How Much Sleep Do Kids Need?

Expert advice on navigating the sleep stages, plus how to create a healthy sleep routine for your child
A toddler sleeping on his side and hugging a teddy bear
© Can Stock Photo / oksun70

Sleep. It’s something we always seem to need more of. And when one member of the family (especially the younger members) are having trouble falling or staying asleep, it can translate into sleep deprived parents too! While sleep routines will change with each age and stage, ensuring our kids get enough in terms of quantity and quality is an important, although sometimes challenging, part of our parenting journey.


Sleep is integral to both physical and psychological health. When children sleep, their bodies and nervous systems are regenerating, growing, and changing. Their brains are also busy detoxifying, consolidating information, and solidifying memory. Sleep is key to learning and our kiddos do a lot of learning every single day. While we know that lack of sleep can contribute to a higher risk of obesity, inflammation, and lowered immune function, it can also mean an increase in behavioural problems like impulsivity and tantrums, inability to focus, and decreased alertness. Oftentimes an overtired child is even harder to put to sleep, and this can be especially true in babies and toddlers, making establishing a consistent bedtime routine with children extremely helpful. And while each child will have their own unique “magic number” for sleep, the Canadian Paediatric Society do provide blanket guidelines for hours of sleep in each age group. These recommendations include a combination of nighttime sleep and daytime naps.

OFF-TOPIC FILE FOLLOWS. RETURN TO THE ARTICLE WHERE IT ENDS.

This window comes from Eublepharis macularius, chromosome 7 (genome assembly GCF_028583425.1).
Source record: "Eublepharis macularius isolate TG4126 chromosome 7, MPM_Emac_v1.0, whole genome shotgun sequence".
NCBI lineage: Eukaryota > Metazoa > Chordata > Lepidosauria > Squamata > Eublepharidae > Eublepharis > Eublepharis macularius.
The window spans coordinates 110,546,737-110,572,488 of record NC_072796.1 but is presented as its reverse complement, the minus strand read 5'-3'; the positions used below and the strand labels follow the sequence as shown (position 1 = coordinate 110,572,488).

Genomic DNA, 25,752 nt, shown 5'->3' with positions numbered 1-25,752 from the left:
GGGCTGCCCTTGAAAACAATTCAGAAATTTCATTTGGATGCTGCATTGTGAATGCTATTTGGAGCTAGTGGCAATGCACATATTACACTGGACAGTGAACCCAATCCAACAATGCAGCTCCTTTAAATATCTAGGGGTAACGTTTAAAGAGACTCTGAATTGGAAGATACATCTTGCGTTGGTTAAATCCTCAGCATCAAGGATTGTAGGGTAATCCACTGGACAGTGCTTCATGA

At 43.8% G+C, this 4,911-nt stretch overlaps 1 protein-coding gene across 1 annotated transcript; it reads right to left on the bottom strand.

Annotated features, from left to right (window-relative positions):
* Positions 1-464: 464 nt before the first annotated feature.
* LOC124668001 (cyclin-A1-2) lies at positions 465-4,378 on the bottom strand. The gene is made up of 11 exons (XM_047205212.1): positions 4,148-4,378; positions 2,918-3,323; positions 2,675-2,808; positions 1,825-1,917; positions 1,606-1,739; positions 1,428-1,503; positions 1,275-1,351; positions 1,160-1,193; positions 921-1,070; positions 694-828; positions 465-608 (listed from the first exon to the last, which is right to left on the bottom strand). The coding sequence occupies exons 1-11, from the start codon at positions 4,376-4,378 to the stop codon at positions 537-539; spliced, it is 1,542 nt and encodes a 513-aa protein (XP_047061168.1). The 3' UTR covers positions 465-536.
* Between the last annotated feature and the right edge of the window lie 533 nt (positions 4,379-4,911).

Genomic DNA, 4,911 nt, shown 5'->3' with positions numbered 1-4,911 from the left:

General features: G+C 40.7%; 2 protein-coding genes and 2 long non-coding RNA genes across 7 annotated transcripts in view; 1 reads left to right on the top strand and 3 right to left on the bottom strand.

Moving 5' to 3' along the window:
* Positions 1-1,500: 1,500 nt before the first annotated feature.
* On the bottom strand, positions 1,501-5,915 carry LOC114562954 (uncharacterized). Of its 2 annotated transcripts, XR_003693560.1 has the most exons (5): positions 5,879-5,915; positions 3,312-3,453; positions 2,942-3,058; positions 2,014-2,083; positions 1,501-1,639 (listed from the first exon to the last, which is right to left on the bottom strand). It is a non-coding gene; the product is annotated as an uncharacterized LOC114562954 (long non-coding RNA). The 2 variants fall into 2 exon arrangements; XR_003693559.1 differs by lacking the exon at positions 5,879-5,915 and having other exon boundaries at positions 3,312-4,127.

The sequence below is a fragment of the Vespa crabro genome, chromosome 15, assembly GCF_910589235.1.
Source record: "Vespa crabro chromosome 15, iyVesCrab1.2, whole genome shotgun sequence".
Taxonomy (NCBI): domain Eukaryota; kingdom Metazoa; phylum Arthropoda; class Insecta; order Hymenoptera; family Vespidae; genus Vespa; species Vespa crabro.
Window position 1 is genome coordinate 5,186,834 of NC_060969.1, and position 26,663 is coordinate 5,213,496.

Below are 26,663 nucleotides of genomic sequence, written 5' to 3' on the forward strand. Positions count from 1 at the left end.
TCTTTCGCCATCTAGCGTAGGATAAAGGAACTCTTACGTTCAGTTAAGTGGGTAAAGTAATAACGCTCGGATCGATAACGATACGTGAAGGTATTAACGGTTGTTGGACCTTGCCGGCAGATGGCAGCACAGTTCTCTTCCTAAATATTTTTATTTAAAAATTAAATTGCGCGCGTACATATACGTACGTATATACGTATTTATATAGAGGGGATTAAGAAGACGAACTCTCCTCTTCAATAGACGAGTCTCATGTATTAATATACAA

• Infants (4–12 months old) 12–16 hours
  • Toddlers (1–2 years old) 11–14 hours
  • Children (3–5 years old) 10–13 hours
  • Children (6–12 years old) 9–12 hours
  • Teenagers (13–18 years old) 8–10 hours